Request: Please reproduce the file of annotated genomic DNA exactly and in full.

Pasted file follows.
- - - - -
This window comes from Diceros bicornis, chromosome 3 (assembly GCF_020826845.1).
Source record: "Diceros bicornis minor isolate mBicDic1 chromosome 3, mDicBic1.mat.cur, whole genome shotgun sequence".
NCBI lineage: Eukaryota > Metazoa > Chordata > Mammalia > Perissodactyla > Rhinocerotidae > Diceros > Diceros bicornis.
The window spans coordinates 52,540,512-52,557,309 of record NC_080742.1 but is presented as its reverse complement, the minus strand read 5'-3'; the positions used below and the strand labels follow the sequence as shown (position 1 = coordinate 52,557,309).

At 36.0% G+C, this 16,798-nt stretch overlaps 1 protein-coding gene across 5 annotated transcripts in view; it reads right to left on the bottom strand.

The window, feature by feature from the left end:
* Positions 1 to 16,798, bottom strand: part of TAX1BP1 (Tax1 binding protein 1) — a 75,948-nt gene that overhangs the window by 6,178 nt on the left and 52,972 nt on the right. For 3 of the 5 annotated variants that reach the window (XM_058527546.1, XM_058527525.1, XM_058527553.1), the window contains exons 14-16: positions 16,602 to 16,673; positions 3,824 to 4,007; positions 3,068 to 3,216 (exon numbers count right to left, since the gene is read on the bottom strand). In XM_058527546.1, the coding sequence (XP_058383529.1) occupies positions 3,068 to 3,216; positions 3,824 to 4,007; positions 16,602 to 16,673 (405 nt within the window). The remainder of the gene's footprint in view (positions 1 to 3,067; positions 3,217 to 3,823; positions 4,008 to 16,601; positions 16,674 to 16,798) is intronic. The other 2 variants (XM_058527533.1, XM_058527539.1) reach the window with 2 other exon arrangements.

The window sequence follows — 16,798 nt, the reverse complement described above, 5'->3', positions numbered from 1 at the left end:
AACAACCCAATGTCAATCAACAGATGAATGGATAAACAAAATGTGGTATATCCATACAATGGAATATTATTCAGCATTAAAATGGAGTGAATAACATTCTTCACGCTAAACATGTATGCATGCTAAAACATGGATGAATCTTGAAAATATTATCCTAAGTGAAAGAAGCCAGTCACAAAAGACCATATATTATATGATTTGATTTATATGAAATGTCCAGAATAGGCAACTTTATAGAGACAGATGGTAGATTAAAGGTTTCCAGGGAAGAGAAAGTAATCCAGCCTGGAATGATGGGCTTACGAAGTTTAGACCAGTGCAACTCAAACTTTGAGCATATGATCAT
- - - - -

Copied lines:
This window comes from Diceros bicornis, chromosome 3 (assembly GCF_020826845.1).
Source record: "Diceros bicornis minor isolate mBicDic1 chromosome 3, mDicBic1.mat.cur, whole genome shotgun sequence".
NCBI lineage: Eukaryota > Metazoa > Chordata > Mammalia > Perissodactyla > Rhinocerotidae > Diceros > Diceros bicornis.
The window spans coordinates 52,540,512-52,557,309 of record NC_080742.1 but is presented as its reverse complement, the minus strand read 5'-3'; the positions used below and the strand labels follow the sequence as shown (position 1 = coordinate 52,557,309).

At 36.0% G+C, this 16,798-nt stretch overlaps 1 protein-coding gene across 5 annotated transcripts in view; it reads right to left on the bottom strand.

The window, feature by feature from the left end:
* Positions 1 to 16,798, bottom strand: part of TAX1BP1 (Tax1 binding protein 1) — a 75,948-nt gene that overhangs the window by 6,178 nt on the left and 52,972 nt on the right. For 3 of the 5 annotated variants that reach the window (XM_058527546.1, XM_058527525.1, XM_058527553.1), the window contains exons 14-16: positions 16,602 to 16,673; positions 3,824 to 4,007; positions 3,068 to 3,216 (exon numbers count right to left, since the gene is read on the bottom strand). In XM_058527546.1, the coding sequence (XP_058383529.1) occupies positions 3,068 to 3,216; positions 3,824 to 4,007; positions 16,602 to 16,673 (405 nt within the window). The remainder of the gene's footprint in view (positions 1 to 3,067; positions 3,217 to 3,823; positions 4,008 to 16,601; positions 16,674 to 16,798) is intronic. The other 2 variants (XM_058527533.1, XM_058527539.1) reach the window with 2 other exon arrangements.

The window sequence follows — 16,798 nt, the reverse complement described above, 5'->3', positions numbered from 1 at the left end:
AACAACCCAATGTCAATCAACAGATGAATGGATAAACAAAATGTGGTATATCCATACAATGGAATATTATTCAGCATTAAAATGGAGTGAATAACATTCTTCACGCTAAACATGTATGCATGCTAAAACATGGATGAATCTTGAAAATATTATCCTAAGTGAAAGAAGCCAGTCACAAAAGACCATATATTATATGATTTGATTTATATGAAATGTCCAGAATAGGCAACTTTATAGAGACAGATGGTAGATTAAAGGTTTCCAGGGAAGAGAAAGTAATCCAGCCTGGAATGATGGGCTTACGAAGTTTAGACCAGTGCAACTCAAACTTTGAGCATATGATCAT